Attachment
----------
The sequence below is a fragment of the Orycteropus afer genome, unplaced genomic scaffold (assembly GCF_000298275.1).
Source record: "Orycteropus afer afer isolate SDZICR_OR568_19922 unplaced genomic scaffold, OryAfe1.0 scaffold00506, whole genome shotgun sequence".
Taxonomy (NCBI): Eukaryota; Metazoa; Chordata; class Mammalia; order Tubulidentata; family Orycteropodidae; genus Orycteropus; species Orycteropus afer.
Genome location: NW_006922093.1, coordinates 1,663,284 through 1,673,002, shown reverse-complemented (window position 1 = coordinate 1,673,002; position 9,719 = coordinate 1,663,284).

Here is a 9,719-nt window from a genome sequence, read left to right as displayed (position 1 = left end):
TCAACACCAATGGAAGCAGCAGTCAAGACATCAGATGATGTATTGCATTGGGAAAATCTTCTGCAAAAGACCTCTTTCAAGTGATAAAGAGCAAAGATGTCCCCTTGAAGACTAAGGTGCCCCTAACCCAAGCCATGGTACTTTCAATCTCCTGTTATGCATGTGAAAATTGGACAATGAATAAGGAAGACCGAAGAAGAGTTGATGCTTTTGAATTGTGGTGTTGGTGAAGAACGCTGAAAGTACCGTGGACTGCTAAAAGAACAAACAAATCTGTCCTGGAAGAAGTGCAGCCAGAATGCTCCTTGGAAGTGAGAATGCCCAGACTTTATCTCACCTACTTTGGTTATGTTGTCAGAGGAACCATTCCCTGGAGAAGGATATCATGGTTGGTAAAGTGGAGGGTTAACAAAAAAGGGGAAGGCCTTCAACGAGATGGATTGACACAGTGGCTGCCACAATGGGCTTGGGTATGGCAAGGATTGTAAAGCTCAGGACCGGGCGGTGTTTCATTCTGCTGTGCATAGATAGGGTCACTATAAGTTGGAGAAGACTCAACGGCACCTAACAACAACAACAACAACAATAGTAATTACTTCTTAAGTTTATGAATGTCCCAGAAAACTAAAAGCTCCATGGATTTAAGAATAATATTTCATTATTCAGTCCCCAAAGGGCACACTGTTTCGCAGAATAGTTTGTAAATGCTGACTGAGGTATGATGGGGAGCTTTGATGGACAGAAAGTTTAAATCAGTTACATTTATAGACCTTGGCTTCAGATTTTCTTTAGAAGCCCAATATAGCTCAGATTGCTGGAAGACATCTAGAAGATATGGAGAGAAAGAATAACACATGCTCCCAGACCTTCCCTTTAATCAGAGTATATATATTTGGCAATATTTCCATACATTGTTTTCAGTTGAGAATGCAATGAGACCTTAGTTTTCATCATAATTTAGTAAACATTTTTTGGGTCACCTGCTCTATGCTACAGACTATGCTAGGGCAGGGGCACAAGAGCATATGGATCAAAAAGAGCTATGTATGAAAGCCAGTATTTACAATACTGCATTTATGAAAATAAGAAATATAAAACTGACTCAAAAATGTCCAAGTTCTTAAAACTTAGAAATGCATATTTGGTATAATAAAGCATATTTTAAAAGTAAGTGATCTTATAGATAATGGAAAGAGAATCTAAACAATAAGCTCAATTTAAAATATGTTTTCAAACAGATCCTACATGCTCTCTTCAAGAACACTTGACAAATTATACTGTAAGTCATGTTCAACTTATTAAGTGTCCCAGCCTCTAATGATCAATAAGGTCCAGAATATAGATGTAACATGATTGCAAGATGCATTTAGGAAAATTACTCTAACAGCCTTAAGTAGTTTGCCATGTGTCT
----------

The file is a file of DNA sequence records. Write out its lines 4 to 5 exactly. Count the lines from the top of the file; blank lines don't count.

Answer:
Genome location: NW_006922093.1, coordinates 1,663,284 through 1,673,002, shown reverse-complemented (window position 1 = coordinate 1,673,002; position 9,719 = coordinate 1,663,284).

Here is a 9,719-nt window from a genome sequence, read left to right as displayed (position 1 = left end):